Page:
Min Jin Lee’s second novel, “Pachinko,” charts the fortunes and misfortunes of four generations of a Korean family.
GRAND CENTRAL PUBLISHING, Fiction.
Beginning in Yeongdo in 1910 with the marriage of Hoonie and Yangjin against the backdrop of Japanese annexation of the peninsula, we follow their daughter, Sunja, to Osaka and wartime Japan. After the war, the focus shifts to Sunja’s children, Noa and Mozasu, and finally to Mozasu’s son, Solomon.
The emphasis is bleak: the suffering of Koreans under Japanese occupation, the persecution of foreign nationals and Christians and the ongoing discrimination against Zainichi Koreans. A particularly moving scene shows Solomon on his 20th birthday applying for a visa to stay in the country of his birth. The family does prosper over the decades, albeit in the only industry really open to them: pachinko.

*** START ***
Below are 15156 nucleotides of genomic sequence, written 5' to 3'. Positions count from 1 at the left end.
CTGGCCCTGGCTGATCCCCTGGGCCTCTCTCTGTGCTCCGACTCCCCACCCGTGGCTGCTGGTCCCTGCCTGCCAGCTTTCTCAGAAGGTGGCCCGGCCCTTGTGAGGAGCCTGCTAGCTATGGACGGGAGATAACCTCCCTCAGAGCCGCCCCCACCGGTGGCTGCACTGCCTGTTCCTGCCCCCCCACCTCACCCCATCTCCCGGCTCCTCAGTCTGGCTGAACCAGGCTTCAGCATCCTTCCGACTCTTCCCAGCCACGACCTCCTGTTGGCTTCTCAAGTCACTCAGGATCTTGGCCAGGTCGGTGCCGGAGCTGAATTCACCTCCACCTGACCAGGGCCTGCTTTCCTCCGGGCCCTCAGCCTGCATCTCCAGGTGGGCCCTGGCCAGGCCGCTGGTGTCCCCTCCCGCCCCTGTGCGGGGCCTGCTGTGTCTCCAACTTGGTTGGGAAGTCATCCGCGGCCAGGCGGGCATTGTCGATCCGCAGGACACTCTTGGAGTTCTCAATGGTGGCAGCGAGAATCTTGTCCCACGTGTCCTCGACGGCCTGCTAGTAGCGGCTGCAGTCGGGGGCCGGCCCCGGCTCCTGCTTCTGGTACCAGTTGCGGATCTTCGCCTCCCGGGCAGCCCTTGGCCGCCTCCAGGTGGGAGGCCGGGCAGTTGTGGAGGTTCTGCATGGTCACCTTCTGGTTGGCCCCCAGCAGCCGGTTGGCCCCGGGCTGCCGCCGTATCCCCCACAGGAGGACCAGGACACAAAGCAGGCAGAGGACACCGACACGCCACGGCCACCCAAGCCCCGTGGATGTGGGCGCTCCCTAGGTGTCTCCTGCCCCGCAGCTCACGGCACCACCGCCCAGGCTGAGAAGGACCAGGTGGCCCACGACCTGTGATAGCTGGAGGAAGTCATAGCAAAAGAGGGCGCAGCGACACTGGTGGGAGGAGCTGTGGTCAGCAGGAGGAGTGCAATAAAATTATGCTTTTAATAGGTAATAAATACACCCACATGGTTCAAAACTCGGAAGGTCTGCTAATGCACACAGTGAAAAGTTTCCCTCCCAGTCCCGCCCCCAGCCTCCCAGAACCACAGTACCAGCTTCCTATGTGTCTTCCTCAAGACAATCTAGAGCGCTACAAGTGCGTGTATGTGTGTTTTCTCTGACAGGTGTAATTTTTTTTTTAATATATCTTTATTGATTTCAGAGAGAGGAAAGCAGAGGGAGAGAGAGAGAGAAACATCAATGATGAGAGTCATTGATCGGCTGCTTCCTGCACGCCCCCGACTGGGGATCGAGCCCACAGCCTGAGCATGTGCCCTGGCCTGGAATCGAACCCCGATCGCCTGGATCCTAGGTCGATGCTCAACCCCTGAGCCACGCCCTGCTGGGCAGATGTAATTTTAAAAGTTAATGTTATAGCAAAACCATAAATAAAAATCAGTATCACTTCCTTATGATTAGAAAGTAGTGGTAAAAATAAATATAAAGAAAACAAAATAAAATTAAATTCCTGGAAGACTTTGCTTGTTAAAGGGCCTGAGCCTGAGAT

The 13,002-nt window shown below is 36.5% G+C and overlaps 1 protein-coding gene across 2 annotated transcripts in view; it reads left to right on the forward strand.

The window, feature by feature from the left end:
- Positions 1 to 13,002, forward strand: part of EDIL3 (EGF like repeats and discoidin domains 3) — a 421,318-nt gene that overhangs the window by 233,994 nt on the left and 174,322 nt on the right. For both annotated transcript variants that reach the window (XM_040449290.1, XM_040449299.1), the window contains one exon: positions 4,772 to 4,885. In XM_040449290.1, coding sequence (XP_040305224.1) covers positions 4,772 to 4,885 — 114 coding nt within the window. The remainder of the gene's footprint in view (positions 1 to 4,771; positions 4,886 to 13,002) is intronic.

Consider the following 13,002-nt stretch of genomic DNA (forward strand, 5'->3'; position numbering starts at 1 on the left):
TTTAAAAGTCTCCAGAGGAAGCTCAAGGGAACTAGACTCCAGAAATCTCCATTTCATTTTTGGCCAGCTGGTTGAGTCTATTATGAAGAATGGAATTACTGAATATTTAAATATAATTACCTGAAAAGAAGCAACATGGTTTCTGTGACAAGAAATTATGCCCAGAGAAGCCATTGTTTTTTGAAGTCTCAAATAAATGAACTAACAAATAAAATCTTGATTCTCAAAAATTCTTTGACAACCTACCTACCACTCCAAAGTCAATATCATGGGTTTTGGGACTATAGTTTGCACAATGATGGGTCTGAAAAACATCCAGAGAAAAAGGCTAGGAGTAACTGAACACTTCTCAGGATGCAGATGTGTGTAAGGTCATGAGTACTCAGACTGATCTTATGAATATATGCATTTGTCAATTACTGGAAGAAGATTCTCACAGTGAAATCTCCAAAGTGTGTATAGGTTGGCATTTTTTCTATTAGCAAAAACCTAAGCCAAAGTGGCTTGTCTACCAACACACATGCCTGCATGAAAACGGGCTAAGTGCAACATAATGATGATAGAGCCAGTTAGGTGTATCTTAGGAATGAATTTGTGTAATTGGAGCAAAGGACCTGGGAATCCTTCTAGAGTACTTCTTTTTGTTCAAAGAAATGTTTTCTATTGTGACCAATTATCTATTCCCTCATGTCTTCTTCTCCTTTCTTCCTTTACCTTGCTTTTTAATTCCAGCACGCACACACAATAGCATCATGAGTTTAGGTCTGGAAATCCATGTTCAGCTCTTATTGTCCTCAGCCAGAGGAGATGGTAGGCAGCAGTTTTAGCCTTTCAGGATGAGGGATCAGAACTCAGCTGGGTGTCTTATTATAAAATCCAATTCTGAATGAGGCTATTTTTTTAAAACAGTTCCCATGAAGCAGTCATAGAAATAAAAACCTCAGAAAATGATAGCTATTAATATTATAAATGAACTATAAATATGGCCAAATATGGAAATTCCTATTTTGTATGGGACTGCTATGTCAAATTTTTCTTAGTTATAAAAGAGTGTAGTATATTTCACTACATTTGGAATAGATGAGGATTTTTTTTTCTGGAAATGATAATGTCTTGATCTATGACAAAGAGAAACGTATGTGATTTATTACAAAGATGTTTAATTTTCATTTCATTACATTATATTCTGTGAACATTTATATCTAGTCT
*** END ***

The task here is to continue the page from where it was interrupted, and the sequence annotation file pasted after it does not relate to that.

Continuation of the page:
Scenes of domestic drama are intertwined with discussions of political and social realities, and all points of relevant history are touched upon and examined through the experiences of a family member. In this way the novel is somewhat Dickensian, though the tight focus on the family keeps it from running into Victorian indulgence.
While the book is critical, it is fairly balanced overall. The philosophical heart of “Pachinko” resides in a line given to Solomon: “Sure there were assholes in Japan, but there were assholes everywhere.” As an examination of immigration over generations, in its depth and empathy, “Pachinko” is peerless.
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